Adrenaline burned proud within. She dragged New Kensington with her to center stage. The crowd watched on in eager silence. Her own footfalls echoed out over the crowd. The trim of her dress dragged across dry bloodstains on the floorboards. She raised a balled fist, and rolled the sleeve back to her bicep, revealing the cuffs to the entire theatre. They had all paid admission to see death, but collectively gasped at the sight of the shackle.

Blood drained from New Kensington’s face. She gripped the chain and jerked back like a moored stallion towards the guillotine; all the while not saying a single word. Guards stood, hands uncomfortably in their pockets, not quite sure of their responsibility.

She slipped her body through the wooden threshold of the two columns with a hard tumble to the stage floor. A joint in her wrist popped from the socket.

The crowd stood only taller at this, each trying to see over the head of the next. Fits of shoving pushed through the crowd as men jockeyed for position, and suddenly the entire theatre was in tumult beneath the starry night.

She sat on the stage, head propped against the front column of the guillotine, looking up to the moon. Her hand rested firm on the wooden chopping board behind her—bloated and purple, as the Sheriff tugged on the other side.

Pops had once bought a dead horse named Deceased.

Daddy’s little girl pulled the string of her own guillotine.

Gravity hurled the iron sheet down its tracks in free fall. She took one last glance at the blue ivy of veins bulging from her upturned forearm before looking away.

The parts that belonged to her fell weightless to the floor, vision rolling in black blotches. She turned on her back and looked beyond the artificial dome to the sky. Her dress was soaked warm in blood, growing redder and redder and redder. The bone of her forearm was cut clean below the wrist.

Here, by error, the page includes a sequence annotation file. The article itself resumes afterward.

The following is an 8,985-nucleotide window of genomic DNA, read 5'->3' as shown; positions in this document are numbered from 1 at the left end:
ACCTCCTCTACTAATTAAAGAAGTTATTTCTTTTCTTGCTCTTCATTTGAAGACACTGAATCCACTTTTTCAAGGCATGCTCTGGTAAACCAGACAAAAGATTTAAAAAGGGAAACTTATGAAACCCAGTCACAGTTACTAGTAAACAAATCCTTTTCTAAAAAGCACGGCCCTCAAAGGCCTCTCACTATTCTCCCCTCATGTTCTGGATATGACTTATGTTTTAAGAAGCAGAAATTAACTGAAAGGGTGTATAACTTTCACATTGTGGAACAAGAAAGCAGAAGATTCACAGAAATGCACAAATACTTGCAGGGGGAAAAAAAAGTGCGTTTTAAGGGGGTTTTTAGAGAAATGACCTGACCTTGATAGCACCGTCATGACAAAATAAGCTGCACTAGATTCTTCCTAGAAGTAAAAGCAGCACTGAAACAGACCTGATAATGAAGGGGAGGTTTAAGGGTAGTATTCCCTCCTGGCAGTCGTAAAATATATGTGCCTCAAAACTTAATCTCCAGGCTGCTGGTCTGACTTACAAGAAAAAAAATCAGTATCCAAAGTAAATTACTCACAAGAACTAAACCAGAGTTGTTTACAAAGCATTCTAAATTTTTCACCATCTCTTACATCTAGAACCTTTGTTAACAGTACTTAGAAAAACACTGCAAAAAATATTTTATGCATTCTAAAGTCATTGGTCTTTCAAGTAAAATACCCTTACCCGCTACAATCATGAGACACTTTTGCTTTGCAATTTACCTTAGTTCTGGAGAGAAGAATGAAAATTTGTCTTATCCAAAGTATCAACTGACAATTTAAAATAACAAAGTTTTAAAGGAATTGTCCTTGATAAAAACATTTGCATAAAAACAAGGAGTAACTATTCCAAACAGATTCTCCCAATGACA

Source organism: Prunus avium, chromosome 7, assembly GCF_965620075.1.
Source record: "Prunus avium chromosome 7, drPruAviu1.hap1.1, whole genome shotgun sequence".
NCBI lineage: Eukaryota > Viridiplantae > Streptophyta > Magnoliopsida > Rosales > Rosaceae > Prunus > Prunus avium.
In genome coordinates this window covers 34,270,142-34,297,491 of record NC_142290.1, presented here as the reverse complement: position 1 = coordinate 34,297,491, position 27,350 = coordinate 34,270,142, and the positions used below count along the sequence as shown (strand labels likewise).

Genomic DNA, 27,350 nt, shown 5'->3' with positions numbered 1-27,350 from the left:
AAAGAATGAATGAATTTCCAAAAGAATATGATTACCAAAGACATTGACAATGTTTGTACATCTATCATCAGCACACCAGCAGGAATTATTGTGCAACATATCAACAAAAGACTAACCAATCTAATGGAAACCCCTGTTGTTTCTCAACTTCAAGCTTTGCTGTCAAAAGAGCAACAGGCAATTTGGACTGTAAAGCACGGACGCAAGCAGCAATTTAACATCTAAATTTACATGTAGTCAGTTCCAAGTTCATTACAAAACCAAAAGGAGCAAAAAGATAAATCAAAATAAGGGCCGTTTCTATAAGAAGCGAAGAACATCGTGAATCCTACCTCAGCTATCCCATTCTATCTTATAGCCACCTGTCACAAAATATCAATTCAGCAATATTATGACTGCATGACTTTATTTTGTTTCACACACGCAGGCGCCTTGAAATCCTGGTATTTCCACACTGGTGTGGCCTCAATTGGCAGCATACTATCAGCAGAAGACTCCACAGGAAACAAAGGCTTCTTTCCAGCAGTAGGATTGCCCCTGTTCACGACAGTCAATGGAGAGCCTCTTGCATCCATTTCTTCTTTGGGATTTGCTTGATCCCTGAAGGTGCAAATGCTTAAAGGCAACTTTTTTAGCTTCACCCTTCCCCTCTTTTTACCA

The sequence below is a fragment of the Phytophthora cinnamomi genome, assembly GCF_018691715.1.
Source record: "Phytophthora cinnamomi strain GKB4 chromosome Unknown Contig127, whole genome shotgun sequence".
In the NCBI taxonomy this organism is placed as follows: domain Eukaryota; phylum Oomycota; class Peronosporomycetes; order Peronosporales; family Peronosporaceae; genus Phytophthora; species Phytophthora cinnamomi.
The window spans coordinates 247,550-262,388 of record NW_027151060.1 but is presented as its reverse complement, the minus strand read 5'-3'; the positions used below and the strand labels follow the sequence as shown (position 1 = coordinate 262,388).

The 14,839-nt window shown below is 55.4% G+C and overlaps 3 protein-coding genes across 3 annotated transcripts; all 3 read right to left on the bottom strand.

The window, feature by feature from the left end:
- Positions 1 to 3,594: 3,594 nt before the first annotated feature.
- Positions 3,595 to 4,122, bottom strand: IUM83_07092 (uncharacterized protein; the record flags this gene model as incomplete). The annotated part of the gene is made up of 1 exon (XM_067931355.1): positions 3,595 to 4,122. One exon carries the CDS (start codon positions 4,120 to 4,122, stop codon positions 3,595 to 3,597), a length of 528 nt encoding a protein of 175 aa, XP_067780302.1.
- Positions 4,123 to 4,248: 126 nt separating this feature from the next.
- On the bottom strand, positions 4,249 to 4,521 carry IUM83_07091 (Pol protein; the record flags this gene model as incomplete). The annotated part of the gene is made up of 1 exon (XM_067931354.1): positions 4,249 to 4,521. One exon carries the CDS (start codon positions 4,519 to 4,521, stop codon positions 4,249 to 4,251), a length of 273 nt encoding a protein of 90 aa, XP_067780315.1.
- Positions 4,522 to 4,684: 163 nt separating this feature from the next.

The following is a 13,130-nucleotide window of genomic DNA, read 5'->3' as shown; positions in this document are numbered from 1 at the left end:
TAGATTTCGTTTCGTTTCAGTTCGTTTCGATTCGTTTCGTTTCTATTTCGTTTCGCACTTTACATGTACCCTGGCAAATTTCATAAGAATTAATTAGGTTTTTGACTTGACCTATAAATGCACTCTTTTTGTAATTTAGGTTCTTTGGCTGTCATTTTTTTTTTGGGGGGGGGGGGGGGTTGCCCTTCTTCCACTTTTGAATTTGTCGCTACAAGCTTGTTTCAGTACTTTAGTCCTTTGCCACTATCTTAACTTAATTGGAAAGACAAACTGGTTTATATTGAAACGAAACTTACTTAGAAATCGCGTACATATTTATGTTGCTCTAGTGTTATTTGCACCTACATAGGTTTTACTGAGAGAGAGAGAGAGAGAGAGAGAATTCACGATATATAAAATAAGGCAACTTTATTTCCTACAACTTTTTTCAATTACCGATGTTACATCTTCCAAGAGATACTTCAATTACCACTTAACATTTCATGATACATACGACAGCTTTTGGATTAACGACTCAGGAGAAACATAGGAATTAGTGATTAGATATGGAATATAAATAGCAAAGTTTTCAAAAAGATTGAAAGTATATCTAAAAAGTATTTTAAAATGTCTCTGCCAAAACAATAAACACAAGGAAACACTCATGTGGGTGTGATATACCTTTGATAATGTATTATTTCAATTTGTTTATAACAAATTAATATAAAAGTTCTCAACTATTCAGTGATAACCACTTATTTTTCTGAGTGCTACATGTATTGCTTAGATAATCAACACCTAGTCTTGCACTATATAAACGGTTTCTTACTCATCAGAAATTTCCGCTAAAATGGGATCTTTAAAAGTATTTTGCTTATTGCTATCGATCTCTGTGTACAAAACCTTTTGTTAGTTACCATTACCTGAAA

The Blackguard procession halted at the corner of the stage, unsure what to do until further orders crawled down the ranks. Alex coughed a laugh into the floor panels, wiping a string of spit from her chin. New Kensington stood over her, an empty cuff swung from his wrist, still locked, around nothing. A red drop fell from the metal.

Her former hand remained on the cutting board, still wearing the wedding ring. Its fingers furled into the palm like a dead spider. In her sidewinding vision, she caught sight of a woman in the front row gagging into a coin purse.

“Vow absolved,” Hemlock’s humorless voice boomed out over the theatre. His gavel smacked against the podium until the crowd grew still. “Vow absolved, June Foster has paid one hand in marriage to Patrick Kensington.”

Guards relaxed at the authority of Hemlock’s voice. She let the back of her head rest against the stage in a sticky gathering of her own blood and smiled all the way up to the gallery. New Kensington helped her to her feet as maids brought a basin towel to wrap around the wound.

The clock tower tolled in the clouds to signal midnight. King Gallant still sat, grinning, as the guards approached her. The tolls came between long pauses. Once, twice, and then finally a twelfth time.

“The vow is absolved.” Hemlock reminded from the podium.

The guards stopped.

The tower tolled a thirteenth time, and a fourteenth time. Imperials guards loitered like fools around the stage, unsure whose authority they acted on. One guard refused to move from her way; a man of the same uniform pulled him from her path. And the tower tolled on in the sky.

Applause rose through the theatre in a rising crescendo from the back distant seats of the peasants, until all she could hear was their cheers. Hemlock quieted the crowd with arms raised over the podium.

“That was merely the second most anticipated event of the evening,” Hemlock said, with the charisma of a circus ringleader. He raised an envelope before all of esteemed Librae. “I have in my hands a document signed and notarized by the Magistrate himself—whose word is gospel. It is a written testimony to the truths regarding the eight year case of Wesley Chambers!”

Hemlock continued speaking with evangelical authority, as the bell tower clamored on in the sky.

“By the time this is read, I, Magistrate Yasmen Lexifer will have been murdered by King James Gallant to conceal a most dire conspiracy which I know to be the truth.”

June smiled as maids helped her behind the curtain.

Silence fell like a millstone in the theatre, allowing Hemlock’s voice to carry seamlessly to the gallery. The only other sound was the tower clanging madly like a metal heartbeat in the distance. At this the King rose to his feet, as if the pitch of Hemlock’s voice could shatter the sky bending above him.